Jon Jeet is an artist of Maniapoto / Fijian Indian descent with a Masters in painting from Ilam School of Fine Arts, Canterbury. He is a registered Ngāi Tahu carver. Jeet is well known for his carved ‘Toki', also known as pounamu necklaces. He also makes sculptures and earrings. Jon has spent over a decade honing this craft, carving taonga (a treasured keepsake). He finds that the toki in particular encapsulate the mauri (essence) of ones being and therefore become a vessel to retain and harbour part of ones life force.


When cutting into the original pounamu, the meditative sound of the grinder against the stone sets up a rhythm for Jeet, and he says,“time stops and you are just one with that stone.” Next comes the process of sanding, coarsely and then finely, to bring out the wairua (spirit) of the stone. He then places small wedges at each side on which to place the beautifully plaited cord. Generally given rather than bought, wearing a piece of Jeet’s pounamu (Toki or earrings) is an honour. Says Jet of the stone, "Just looking at it, there is that myriad of colours and imagery, that abstract imagery that you find in the raw stone whilst you're shaping it. When it leaves this place, someone is going to look at this and revere it and regard it as taonga.”


As well as his art practice, Jeet is an art teacher who brings the joy of painting, carving , printmaking, sculpture and drawing to many Canterbury tamariki and he is open to anyone seeing the process. "I think we tend to commodify this a lot in New Zealand, so it's nice to just use it as a learning and healing tool.”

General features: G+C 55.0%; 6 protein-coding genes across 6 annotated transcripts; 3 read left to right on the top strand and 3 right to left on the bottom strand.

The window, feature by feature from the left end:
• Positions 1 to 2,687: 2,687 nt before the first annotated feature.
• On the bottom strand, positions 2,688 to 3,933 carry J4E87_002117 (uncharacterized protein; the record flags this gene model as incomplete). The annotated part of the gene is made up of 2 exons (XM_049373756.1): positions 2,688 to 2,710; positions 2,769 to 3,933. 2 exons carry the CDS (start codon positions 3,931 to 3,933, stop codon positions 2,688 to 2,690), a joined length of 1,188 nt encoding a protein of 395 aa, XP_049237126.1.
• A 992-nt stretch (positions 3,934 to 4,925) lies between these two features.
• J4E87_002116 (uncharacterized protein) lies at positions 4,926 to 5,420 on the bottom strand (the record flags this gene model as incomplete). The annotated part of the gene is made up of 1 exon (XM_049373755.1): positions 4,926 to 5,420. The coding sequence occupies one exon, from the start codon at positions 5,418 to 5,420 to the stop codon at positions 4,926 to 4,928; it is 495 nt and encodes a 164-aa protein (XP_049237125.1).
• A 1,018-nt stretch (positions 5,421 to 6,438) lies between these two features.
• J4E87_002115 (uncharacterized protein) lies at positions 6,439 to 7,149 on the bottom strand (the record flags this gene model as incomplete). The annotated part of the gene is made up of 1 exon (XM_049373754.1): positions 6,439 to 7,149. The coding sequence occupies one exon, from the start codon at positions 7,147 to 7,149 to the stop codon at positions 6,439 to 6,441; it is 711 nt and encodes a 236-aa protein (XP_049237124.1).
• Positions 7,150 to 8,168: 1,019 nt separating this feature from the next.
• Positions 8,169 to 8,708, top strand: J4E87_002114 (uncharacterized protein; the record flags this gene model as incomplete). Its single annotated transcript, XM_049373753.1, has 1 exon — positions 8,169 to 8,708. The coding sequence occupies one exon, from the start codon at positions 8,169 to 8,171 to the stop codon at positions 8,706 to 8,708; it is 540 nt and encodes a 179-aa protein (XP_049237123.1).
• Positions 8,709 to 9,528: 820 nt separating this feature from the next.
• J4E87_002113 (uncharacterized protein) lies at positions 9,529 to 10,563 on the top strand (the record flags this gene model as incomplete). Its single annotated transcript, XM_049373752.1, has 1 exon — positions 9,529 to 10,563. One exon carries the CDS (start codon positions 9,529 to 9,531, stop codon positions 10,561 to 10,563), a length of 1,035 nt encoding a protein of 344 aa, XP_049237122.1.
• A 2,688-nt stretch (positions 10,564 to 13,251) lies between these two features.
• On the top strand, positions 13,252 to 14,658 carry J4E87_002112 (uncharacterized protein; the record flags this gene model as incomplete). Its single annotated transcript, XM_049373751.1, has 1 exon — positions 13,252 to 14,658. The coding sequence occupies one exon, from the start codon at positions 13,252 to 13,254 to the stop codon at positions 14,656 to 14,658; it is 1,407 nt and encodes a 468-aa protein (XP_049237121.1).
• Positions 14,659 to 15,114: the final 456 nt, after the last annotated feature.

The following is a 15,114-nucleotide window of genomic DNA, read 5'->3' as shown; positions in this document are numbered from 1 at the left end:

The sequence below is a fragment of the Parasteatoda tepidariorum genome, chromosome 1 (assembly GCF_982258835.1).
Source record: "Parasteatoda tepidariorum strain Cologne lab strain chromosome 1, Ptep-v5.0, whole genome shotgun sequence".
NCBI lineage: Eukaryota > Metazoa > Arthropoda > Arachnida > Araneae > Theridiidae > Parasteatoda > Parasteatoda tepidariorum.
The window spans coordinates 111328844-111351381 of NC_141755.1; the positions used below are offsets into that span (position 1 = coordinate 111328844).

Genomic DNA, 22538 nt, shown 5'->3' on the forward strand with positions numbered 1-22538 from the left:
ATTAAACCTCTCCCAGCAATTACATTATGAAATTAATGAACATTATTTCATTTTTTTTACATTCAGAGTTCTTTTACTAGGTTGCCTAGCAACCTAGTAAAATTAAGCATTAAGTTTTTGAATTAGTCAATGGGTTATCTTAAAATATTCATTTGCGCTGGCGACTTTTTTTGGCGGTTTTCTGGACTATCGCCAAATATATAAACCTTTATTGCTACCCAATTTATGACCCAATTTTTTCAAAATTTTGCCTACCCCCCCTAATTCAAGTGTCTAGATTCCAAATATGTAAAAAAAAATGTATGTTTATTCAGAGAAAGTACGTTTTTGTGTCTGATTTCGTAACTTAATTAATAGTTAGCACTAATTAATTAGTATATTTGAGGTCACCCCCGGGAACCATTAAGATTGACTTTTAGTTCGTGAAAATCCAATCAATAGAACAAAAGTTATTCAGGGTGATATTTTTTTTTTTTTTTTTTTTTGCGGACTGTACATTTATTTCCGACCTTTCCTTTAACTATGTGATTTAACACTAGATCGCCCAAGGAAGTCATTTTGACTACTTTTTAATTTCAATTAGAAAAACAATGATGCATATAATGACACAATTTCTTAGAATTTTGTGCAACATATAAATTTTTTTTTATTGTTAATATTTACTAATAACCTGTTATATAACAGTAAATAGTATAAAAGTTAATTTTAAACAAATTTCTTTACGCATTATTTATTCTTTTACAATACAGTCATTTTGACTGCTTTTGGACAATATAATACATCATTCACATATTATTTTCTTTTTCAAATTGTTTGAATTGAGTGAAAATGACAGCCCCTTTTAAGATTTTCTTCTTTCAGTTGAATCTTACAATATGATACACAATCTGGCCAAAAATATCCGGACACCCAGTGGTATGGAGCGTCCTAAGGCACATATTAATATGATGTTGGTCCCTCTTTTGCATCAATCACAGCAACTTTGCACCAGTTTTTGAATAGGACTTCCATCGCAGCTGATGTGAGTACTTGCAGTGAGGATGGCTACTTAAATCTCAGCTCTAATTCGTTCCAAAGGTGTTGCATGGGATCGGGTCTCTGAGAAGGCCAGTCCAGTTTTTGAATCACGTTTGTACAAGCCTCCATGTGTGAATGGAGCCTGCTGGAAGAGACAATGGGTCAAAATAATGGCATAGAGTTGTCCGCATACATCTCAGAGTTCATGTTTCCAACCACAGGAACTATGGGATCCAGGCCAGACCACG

In his own practice however, Jeet has also used pounamu in a more sculptural form. The work, He Achuelian Angaanga, 2017, is a stunning skull carved and polished from a large greenstone piece. Its colours and title refer to the archaeological history of human stone tool manufacturing defined by oval and pear shaped “hand-axes”. ‘A grade’ kawakawa was sourced from Ngāi Tahu pounamu and this is a kaupapa (work) he supports and believes in strongly. The two hapu Kati Waewae and Makaawhio are the stone people, the kaitaiki (guardians) of this resource, this treasure, whose  bones are from the West Coast of Te Wai Pounamu, our South Island for which it is named.


Similarly, Jeet draws on the tradition of self portrait by referencing the older tradition of Maori shrunken heads or Mokomokai as it is known. Mokomokai were an important tradition in Maoritanga of preserving the heads of important elders and loved ones. In this profound work, simply called Hone (Jon in Māori), we see a portrait of Jeet carved in pounamu. The closed eyes and mouth sewn shut with harakeke (flax) reflects the tradition of sealing the orifices of the shrunken heads when drying out with gum or harakeke. Yet here, Jeet also references the injustice inflicted by the English colonisers to the Māori and the racism that still exists in Aotearoa. To take these shrunken heads and sell them as commodities, and also to rob Maori of their voice, devalues their culture, identity and spirituality.


Similarly, in Jeet’s woodcut practice, the work ‘Art New Zealand volume 28-33’ 2020 (finalist for the Parking drawing prize), references the heads of many European faces represented in the New Zealand art magazine. Yet in another woodcut titled, I know this to be true, visual contents page, 2019, Jeet makes the point that not all notable portraiture or faces in our pictorial lexicon are Pakeha. By his fine mark making, sculptural and carving skills, Jeet is celebrating the true history of New Zealand, where our country’s tangata whenua are central to the stories of our land.